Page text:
HHS Issues Blanket Waivers of Stark Law to Address COVID-19 Pandemic

HHS Issues Blanket Waivers of Stark Law to Address COVID-19 Pandemic

Mar 31, 2020

Client Alert

Brownstein Client Alert, March 31, 2020

On March 30, 2020, the Secretary of the United States Department of Health and Human Services (“HHS”) exercised his authority to waive certain Medicare requirements during an emergency and issued blanket waivers of sanctions for noncompliance with 42 U.S.C. § 1395nn—better known as the physician self-referral law or the Stark Law—during the COVID-19 public health emergency. So long as conditions of a blanket waiver are satisfied, the Centers for Medicare and Medicaid Services (“CMS”) will pay claims for designated health services that may otherwise violate the Stark Law.

The Secretary issued 18 blanket waivers that cover a variety of financial relationships, and gave numerous examples of the application of the blanket waivers, including:

Blanket Waiver


Remuneration from an entity to a physician may be above or below fair market value for the services provided.

A hospital pays physicians above their previously contracted rate for caring for COVID-19 patients in particularly hazardous environments.

Rental charges paid by an entity to a physician—or vice versa—to lease office space or equipment may be below fair market value.

To accommodate a patient surge, a hospital rents office space or equipment from an independent physician practice at below fair market value or at no charge.

A hospital may provide medical staff incidental benefits in excess of the current limit of $36 per instance.

A hospital provides meals, comfort items (for example, a change of clothing), or on-site child care with a value greater than $36 per instance to medical staff physicians who spend long hours at the hospital during the COVID-19 outbreak.

An entity may loan a physician money at an interest rate below fair market value or on terms not available from other lenders.

A hospital lends money to a physician practice that provides exclusive anesthesia services at the hospital to offset lost income resulting from the cancellation of elective surgeries to ensure capacity for COVID-19 needs.

These blanket waivers are limited to the circumstances described in the individual blanket waiver, and it is necessary to satisfy all conditions in the individual blanket waiver in order to rely upon it. Additionally, the blanket waivers apply only to remuneration and referrals related to the COVID-19 purposes, which include:

  • Diagnosis or medically necessary treatment of COVID-19 for any patient, whether or not the patient is diagnosed with a confirmed case of COVID-19;
  • Securing the services of physicians and other health care practitioners to furnish medically necessary patient care services, including services not related to the diagnosis and treatment of COVID-19, in response to the COVID-19 outbreak in the United States;
  • Ensuring the ability of health care providers to address patient and community needs due to the COVID-19 outbreak in the United States;
  • Expanding the capacity of health care providers to address patient and community needs due to the COVID-19 outbreak in the United States;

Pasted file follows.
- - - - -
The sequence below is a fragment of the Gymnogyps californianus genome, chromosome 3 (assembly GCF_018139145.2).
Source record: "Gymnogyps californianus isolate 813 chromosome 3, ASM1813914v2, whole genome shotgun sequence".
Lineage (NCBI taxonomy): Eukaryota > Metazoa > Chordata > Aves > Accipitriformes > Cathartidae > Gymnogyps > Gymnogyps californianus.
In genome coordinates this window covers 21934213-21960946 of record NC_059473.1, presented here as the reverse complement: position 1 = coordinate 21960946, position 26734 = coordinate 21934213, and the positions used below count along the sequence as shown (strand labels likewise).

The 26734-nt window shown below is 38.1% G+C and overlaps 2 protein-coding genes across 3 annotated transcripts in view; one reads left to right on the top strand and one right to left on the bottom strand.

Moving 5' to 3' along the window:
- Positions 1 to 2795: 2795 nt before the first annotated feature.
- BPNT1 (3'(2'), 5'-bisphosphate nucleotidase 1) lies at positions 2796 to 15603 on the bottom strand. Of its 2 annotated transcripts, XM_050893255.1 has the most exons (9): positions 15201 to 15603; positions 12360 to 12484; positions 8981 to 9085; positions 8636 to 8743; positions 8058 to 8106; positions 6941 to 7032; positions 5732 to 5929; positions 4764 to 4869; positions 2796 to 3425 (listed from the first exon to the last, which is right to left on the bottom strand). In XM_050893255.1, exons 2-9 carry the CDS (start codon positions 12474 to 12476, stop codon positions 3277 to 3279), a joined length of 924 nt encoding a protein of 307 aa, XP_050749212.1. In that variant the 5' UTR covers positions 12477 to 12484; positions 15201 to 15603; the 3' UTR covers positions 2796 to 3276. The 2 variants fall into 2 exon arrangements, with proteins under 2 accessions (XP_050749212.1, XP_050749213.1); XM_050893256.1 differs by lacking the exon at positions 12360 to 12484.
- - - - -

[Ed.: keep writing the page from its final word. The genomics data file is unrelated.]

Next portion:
• Shifting the diagnosis and care of patients to appropriate alternative settings due to the COVID-19 outbreak in the United States; or
  • Addressing medical practice or business interruption due to the COVID-19 outbreak in the United States in order to maintain the availability of medical care and related services for patients and the community.

The blanket waivers have a retroactive effective date to March 1, 2020, and may be used only during the time that the Secretary has authority to issue waivers to address the COVID-19 outbreak. Additionally, those using the blanket waivers must make and keep records relating to the use of the blanket waivers and make them available to the Secretary upon request. While contemporaneous documentation is not required, the Secretary encourages those using the blanket waivers to develop and maintain records in a timely manner as a best practice.

Finally, it should be noted that as of this writing, the Anti-Kickback Statute remains in full force and effect, and the HHS Office of Inspector General (“OIG”) has not issued any corresponding waivers. However, also on March 30, 2020, OIG issued a statement that, “[f]or any conduct during this emergency [i.e., COVID-19] that may be subject to OIG administrative enforcement, OIG will carefully consider the context and intent of the parties when assessing whether to proceed with any enforcement action.”

Information is changing daily and some of the content included in this alert may have changed or been updated since publication.

Click here to read more Brownstein alerts on the legal issues the coronavirus threat raises for businesses.


This document is intended to provide you with general information regarding waivers for certain Medicare requirements from the Department of Health and Human Services in light of COVID-19. The contents of this document are not intended to provide specific legal advice. If you have any questions about the contents of this document or if you need legal advice as to an issue, please contact the attorneys listed or your regular Brownstein Hyatt Farber Schreck, LLP attorney. This communication may be considered advertising in some jurisdictions.

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